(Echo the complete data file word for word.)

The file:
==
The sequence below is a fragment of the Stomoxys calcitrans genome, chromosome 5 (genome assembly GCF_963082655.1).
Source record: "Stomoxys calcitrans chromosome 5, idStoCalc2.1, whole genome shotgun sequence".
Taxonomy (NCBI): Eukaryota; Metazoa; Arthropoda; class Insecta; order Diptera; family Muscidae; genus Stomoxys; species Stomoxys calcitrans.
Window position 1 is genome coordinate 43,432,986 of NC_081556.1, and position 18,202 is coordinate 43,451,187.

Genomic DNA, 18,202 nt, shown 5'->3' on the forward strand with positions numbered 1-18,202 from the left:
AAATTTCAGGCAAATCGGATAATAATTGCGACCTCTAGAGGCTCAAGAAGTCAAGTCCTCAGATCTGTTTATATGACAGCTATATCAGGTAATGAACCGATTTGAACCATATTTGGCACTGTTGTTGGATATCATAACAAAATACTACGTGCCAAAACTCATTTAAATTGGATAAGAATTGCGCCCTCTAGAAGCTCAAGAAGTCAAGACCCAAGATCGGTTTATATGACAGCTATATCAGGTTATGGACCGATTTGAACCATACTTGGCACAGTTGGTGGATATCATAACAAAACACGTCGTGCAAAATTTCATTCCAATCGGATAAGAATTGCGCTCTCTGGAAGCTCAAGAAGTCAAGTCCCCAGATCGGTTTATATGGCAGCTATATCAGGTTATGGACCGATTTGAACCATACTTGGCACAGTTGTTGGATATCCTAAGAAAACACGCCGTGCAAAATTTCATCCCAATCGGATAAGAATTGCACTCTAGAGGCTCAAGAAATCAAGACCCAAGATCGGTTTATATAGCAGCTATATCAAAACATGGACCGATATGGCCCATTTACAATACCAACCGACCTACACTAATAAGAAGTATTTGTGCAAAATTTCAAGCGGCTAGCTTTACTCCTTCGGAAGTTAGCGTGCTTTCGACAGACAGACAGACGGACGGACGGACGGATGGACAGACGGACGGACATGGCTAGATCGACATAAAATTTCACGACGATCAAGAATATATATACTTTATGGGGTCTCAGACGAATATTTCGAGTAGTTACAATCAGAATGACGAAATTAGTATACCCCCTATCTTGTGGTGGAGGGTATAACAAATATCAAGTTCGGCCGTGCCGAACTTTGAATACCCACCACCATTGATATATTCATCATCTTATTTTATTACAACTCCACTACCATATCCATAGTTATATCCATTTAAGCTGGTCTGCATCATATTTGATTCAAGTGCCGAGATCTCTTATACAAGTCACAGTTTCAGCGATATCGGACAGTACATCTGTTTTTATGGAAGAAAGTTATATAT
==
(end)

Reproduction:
The sequence below is a fragment of the Stomoxys calcitrans genome, chromosome 5 (genome assembly GCF_963082655.1).
Source record: "Stomoxys calcitrans chromosome 5, idStoCalc2.1, whole genome shotgun sequence".
Taxonomy (NCBI): Eukaryota; Metazoa; Arthropoda; class Insecta; order Diptera; family Muscidae; genus Stomoxys; species Stomoxys calcitrans.
Window position 1 is genome coordinate 43,432,986 of NC_081556.1, and position 18,202 is coordinate 43,451,187.

Genomic DNA, 18,202 nt, shown 5'->3' on the forward strand with positions numbered 1-18,202 from the left:
AAATTTCAGGCAAATCGGATAATAATTGCGACCTCTAGAGGCTCAAGAAGTCAAGTCCTCAGATCTGTTTATATGACAGCTATATCAGGTAATGAACCGATTTGAACCATATTTGGCACTGTTGTTGGATATCATAACAAAATACTACGTGCCAAAACTCATTTAAATTGGATAAGAATTGCGCCCTCTAGAAGCTCAAGAAGTCAAGACCCAAGATCGGTTTATATGACAGCTATATCAGGTTATGGACCGATTTGAACCATACTTGGCACAGTTGGTGGATATCATAACAAAACACGTCGTGCAAAATTTCATTCCAATCGGATAAGAATTGCGCTCTCTGGAAGCTCAAGAAGTCAAGTCCCCAGATCGGTTTATATGGCAGCTATATCAGGTTATGGACCGATTTGAACCATACTTGGCACAGTTGTTGGATATCCTAAGAAAACACGCCGTGCAAAATTTCATCCCAATCGGATAAGAATTGCACTCTAGAGGCTCAAGAAATCAAGACCCAAGATCGGTTTATATAGCAGCTATATCAAAACATGGACCGATATGGCCCATTTACAATACCAACCGACCTACACTAATAAGAAGTATTTGTGCAAAATTTCAAGCGGCTAGCTTTACTCCTTCGGAAGTTAGCGTGCTTTCGACAGACAGACAGACGGACGGACGGACGGATGGACAGACGGACGGACATGGCTAGATCGACATAAAATTTCACGACGATCAAGAATATATATACTTTATGGGGTCTCAGACGAATATTTCGAGTAGTTACAATCAGAATGACGAAATTAGTATACCCCCTATCTTGTGGTGGAGGGTATAACAAATATCAAGTTCGGCCGTGCCGAACTTTGAATACCCACCACCATTGATATATTCATCATCTTATTTTATTACAACTCCACTACCATATCCATAGTTATATCCATTTAAGCTGGTCTGCATCATATTTGATTCAAGTGCCGAGATCTCTTATACAAGTCACAGTTTCAGCGATATCGGACAGTACATCTGTTTTTATGGAAGAAAGTTATATAT